The Radetzky March by Joseph Roth:
Trotta thereupon wrote to his father. He reported tha the threat to his honor had been averted on the highest level. He begged forgiveness for maintaining a blasphemously long silence and not answering the district captain’s letters. He was touched and moved. And he tried to describe how touched he was. But he found no words for regret, melancholy, and longing in his meager vocabulary. It was a bitter drudgery. After he signed the letter, a sentence crossed his mind: “I am planning to apply for a furlough soon so I can ask your forgiveness in person.” For formal reasons this felicitous sentence could not be added as a postscript. So the lieutenant set about rewriting the entire letter. One hour later he was done. The style had only improved in the new final draft. And thus he felt that everything was taken care of—the whole disgusting business.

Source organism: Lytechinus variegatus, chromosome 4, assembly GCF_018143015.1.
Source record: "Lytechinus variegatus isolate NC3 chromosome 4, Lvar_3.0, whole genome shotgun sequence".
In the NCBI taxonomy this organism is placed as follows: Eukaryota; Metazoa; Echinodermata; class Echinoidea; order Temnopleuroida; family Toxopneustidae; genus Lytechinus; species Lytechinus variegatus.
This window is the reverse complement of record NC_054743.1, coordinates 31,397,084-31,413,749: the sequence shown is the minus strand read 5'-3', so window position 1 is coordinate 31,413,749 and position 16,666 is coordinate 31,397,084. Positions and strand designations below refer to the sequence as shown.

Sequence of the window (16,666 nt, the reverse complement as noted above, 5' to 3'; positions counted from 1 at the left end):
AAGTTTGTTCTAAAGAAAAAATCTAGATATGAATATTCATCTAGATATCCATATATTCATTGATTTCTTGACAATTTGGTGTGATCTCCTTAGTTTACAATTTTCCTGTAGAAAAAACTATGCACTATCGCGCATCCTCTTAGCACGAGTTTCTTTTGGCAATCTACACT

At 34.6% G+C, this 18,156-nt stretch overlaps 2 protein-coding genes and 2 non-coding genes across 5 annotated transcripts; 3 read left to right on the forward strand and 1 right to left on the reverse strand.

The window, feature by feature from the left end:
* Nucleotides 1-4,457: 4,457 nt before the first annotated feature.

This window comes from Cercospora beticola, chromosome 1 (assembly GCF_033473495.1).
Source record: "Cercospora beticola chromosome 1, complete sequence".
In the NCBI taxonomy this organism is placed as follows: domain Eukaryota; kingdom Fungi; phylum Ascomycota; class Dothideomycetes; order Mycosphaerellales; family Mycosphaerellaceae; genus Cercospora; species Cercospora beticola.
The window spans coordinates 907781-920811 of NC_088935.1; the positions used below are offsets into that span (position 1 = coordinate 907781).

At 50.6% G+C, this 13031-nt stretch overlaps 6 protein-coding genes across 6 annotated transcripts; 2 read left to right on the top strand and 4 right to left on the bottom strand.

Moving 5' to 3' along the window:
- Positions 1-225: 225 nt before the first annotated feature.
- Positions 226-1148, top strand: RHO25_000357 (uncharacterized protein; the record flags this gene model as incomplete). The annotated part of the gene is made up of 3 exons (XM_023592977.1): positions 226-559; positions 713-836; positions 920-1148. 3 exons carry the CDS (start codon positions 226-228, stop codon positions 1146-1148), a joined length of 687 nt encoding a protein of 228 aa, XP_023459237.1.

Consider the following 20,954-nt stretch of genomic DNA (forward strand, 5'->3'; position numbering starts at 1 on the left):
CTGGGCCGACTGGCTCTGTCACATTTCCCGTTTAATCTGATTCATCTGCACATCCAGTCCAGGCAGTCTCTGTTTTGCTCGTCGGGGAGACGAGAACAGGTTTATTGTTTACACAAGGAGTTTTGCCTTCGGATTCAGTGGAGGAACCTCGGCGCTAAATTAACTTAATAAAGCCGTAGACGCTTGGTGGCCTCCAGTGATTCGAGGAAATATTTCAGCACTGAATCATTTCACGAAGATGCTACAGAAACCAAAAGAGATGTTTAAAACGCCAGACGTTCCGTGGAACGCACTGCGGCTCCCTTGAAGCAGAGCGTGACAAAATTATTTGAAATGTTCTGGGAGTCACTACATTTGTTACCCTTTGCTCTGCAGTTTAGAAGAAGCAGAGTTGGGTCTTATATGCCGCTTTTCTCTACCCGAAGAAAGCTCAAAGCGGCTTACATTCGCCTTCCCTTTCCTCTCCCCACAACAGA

He himself marveled at his “phenomenal luck.” The grandson of the Hero of Solferino could count on the old Kaiser, come what may. No less delightful was the demonstrated fact that Carl Joseph’s father had money. Now that the threat of dishonorable discharge had been sidestepped, he could, if he liked, resign voluntarily, live with Frau von Taussig in Vienna, perhaps get a government job, and wear civvies. He hadn’t been in Vienna for a long time. He hadn’t heard from the woman. He missed her. He drank a 180 Proof and missed her even more—and he reached that beneficial degree of longing which permits a little weeping. Recently his tears had flowed quite readily. Lieutenant Trotta had another pleasurable look at the letter, his successful handiwork; then he slipped it into an envelope and cheerfully scrawled the address. To reward himself he ordered a double 180 Proof.